By the mid-1990s, June slowed down to 80 students a week, four hours a day, ranging in ages from 4 to 84. Besides recitals, dance programs were presented at Hawaiian Luas, retirement and convalescent homes, Parents Without Partners, Veterans of Foreign Wars, and Turlock and Modesto Senior Citizen clubs.
June and John were instrumental in the establishment of Turlock History Museum when they suggested to June’s brother and sister-in-law, Ellis and Idamae Ripley, that they donate the Ripley building at 120 S. Center St. to Turlock Historical Society for use as a museum. After the Ripley’s donated the property to Turlock Historical Society in 1999, restoration work began, in part with the revenue generated by the McVey’s at their annual recitals.
June and John presented their last dance recital in 2006 when both were 80 years old.
John passed away later that year, and June remained independent until moving to St. Thomas Retirement Center in 2014. Her students had performed there years before.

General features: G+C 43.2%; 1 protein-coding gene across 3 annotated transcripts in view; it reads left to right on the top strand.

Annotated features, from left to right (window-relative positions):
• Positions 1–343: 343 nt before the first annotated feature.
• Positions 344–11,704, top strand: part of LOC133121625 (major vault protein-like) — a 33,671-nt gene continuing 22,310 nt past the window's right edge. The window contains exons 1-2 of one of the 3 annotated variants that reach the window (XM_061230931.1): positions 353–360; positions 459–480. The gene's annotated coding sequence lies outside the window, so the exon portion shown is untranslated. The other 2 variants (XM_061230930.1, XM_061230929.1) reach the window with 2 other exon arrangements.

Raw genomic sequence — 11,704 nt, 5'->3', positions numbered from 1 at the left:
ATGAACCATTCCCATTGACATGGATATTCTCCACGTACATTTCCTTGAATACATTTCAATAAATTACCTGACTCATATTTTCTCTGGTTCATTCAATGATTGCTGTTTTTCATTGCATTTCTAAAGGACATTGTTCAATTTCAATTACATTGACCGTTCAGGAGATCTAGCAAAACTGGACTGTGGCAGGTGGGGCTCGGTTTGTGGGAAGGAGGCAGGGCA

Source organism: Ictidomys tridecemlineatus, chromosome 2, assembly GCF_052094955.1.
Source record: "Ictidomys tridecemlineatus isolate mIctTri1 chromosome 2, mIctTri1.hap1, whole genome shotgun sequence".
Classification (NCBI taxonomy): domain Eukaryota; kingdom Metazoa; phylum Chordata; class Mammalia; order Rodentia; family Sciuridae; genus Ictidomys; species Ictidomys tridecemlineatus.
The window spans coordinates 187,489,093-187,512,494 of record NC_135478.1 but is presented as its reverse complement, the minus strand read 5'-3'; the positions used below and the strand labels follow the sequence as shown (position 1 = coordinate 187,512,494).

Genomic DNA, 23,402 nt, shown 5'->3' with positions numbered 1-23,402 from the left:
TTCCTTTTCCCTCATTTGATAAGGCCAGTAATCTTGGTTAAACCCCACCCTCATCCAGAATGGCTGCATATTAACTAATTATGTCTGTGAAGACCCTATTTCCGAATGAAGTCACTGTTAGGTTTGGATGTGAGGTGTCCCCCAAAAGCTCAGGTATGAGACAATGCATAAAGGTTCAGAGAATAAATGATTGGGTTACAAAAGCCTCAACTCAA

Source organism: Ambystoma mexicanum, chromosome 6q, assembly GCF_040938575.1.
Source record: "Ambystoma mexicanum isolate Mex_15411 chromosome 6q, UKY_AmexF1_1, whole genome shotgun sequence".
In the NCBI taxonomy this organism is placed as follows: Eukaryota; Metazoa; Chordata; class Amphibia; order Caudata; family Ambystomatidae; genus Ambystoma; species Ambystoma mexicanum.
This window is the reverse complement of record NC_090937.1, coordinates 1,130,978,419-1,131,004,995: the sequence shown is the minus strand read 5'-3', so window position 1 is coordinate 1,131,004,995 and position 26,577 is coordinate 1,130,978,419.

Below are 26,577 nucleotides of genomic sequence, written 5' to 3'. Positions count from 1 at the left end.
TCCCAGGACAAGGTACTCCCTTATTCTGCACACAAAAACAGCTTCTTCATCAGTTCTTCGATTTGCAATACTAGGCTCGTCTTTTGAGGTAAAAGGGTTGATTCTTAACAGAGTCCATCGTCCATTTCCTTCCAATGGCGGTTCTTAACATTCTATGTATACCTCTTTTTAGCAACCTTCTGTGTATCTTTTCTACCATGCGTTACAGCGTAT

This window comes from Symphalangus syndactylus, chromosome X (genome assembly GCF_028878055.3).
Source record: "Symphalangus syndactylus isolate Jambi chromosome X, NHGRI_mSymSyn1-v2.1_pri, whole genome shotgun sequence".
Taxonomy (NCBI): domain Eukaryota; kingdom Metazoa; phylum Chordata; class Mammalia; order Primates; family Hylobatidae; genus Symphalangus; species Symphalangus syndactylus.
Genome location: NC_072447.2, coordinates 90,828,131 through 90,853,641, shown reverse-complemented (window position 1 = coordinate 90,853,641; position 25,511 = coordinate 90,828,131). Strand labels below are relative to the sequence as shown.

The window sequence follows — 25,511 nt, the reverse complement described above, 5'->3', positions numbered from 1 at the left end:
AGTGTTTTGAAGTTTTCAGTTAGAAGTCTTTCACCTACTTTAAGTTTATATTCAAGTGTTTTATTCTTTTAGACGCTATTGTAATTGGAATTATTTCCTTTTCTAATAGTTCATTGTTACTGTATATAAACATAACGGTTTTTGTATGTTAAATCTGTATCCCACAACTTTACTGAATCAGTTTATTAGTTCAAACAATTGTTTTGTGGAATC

Besides her husband, June was preceded in death by her brother Ellis Ripley and his wife, Idamae, niece Sharon Peterson, nephew Randy Ripley, brothers-in-law Elton and Bruce McVey, and sister-in-law Barbara Tower and her husband, Harold.
She’s survived by niece Diane (Ripley) Marquard and sisters-in-law Bonnie and Margie McVey. Also surviving are niece Janice Fickel and nephews Ed Tower, and John W., John B., and Jim McVey, as well as a host of friends, many of whom are former students.
A Celebration of Life will be held at 2 p.m. on Thursday, Nov. 12, 2020, at Turlock Funeral Home, 425 N. Soderquist Rd., Turlock.
To view the services from your home, visit https://www.viewlogies.net/turlock/DBRlRnoFu. The password will be june (all lowercase).
Special thanks go to the wonderful caregivers at St. Thomas Retirement Center, whose quality and tender loving care given to June throughout the years has been greatly appreciated.
Memorials may be made to: Turlock Historical Society, P.O. Box 18, Turlock, CA 95381; Carnegie Arts Center, 250 N. Broadway, Turlock, CA 95380; or Friends of Turlock Animal Shelter, 2620 Ball Ct., Turlock, CA 95382.